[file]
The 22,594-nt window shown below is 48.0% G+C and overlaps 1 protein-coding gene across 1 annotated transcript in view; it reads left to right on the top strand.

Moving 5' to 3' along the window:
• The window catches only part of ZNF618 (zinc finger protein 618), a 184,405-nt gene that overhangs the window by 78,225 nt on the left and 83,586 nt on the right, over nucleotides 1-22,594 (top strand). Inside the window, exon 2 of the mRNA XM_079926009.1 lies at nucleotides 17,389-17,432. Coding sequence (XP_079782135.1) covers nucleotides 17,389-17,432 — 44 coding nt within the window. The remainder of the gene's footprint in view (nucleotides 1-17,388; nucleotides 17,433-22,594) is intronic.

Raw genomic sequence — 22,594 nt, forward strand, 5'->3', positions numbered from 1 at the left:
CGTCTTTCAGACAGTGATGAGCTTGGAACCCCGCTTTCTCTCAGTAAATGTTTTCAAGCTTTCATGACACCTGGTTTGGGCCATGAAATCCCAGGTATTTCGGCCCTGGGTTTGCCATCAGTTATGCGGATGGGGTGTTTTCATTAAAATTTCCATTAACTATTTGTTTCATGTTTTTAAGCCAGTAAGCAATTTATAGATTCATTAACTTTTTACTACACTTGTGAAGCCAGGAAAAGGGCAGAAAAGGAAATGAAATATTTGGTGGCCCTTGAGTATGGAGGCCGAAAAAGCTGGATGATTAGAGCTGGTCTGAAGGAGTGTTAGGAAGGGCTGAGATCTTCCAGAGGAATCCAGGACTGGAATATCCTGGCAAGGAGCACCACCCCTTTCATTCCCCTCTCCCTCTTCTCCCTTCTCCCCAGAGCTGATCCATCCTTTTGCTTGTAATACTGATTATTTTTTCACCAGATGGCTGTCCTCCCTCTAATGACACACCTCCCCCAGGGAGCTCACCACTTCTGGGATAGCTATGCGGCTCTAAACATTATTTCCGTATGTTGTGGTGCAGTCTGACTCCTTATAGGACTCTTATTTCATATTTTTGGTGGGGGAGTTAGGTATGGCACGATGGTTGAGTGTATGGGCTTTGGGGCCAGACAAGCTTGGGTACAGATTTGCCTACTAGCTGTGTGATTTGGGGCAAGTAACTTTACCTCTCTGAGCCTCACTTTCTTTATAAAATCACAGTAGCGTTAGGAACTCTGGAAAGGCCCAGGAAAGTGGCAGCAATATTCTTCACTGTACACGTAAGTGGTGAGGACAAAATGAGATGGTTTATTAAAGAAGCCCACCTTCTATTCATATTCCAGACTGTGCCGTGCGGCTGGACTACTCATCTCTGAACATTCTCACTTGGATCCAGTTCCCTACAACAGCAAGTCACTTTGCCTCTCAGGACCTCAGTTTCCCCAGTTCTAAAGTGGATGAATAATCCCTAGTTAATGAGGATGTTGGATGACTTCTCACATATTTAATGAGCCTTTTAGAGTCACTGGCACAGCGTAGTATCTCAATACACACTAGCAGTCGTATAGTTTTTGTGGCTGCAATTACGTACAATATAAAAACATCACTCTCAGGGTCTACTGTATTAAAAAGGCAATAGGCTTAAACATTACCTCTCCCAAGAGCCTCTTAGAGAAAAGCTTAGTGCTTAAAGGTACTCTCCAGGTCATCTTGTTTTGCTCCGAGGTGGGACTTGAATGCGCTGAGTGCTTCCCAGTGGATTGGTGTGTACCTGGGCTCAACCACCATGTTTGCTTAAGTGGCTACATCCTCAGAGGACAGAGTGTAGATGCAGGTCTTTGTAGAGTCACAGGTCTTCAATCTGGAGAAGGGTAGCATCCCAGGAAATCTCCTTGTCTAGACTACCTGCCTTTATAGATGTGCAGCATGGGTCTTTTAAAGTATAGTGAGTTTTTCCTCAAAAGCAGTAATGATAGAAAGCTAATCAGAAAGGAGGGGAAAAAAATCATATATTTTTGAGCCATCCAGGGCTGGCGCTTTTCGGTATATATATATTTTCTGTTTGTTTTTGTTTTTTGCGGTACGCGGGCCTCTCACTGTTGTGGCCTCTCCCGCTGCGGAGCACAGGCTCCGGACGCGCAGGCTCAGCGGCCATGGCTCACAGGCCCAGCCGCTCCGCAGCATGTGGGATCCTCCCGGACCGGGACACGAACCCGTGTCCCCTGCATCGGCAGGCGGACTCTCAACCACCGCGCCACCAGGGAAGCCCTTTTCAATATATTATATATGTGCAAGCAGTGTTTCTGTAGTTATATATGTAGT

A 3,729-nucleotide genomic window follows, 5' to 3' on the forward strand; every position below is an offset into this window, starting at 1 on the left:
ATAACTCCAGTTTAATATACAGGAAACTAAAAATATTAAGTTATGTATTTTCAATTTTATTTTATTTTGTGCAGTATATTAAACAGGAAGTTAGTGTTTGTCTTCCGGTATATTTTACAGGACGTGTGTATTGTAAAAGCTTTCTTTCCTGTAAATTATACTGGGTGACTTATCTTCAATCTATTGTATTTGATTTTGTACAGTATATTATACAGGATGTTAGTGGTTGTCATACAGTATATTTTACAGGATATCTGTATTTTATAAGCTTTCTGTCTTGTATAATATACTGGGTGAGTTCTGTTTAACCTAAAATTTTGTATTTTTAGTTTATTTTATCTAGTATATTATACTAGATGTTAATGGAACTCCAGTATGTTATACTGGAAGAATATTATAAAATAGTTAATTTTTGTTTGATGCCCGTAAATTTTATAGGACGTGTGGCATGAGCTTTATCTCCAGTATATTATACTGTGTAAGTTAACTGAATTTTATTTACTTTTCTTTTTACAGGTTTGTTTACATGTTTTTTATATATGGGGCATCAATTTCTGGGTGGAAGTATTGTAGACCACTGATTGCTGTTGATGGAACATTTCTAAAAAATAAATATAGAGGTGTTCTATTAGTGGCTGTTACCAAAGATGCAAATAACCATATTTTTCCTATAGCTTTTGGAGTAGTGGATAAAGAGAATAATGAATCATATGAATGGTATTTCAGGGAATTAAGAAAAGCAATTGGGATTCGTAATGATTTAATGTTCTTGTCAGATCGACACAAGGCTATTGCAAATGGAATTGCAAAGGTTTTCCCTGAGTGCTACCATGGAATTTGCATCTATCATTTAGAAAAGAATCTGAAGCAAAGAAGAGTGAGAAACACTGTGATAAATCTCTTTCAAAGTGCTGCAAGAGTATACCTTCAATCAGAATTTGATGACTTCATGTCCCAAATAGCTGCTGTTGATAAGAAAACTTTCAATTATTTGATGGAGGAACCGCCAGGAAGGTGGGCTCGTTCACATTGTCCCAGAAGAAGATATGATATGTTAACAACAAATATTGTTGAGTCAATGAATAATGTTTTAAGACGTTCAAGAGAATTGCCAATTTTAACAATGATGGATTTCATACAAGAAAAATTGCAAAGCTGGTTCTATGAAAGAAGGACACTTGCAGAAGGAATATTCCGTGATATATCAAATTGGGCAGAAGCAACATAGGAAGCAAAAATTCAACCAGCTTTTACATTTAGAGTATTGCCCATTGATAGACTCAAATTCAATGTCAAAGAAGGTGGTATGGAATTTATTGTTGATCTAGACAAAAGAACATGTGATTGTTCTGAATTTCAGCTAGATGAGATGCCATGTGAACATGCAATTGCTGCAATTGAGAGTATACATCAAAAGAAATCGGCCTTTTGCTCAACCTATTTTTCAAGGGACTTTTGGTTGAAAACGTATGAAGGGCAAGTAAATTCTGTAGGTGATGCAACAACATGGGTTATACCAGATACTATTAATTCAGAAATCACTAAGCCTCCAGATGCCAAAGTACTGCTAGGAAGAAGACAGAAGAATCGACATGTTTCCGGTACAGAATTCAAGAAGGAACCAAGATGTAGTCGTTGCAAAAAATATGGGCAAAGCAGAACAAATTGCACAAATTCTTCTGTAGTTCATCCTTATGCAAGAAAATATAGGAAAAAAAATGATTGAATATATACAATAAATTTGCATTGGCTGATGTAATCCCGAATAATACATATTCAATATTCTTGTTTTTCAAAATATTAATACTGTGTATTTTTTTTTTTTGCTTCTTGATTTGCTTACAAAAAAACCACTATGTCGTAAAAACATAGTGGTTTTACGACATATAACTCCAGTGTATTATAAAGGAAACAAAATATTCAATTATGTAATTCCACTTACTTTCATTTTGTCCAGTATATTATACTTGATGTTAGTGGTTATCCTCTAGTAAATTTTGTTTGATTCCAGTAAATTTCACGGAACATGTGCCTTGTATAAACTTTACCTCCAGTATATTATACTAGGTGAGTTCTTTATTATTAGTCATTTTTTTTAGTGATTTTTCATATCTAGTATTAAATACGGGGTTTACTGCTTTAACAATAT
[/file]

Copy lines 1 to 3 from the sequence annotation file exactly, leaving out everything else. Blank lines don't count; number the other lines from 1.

The 22,594-nt window shown below is 48.0% G+C and overlaps 1 protein-coding gene across 1 annotated transcript in view; it reads left to right on the top strand.

Moving 5' to 3' along the window:
• The window catches only part of ZNF618 (zinc finger protein 618), a 184,405-nt gene that overhangs the window by 78,225 nt on the left and 83,586 nt on the right, over nucleotides 1-22,594 (top strand). Inside the window, exon 2 of the mRNA XM_079926009.1 lies at nucleotides 17,389-17,432. Coding sequence (XP_079782135.1) covers nucleotides 17,389-17,432 — 44 coding nt within the window. The remainder of the gene's footprint in view (nucleotides 1-17,388; nucleotides 17,433-22,594) is intronic.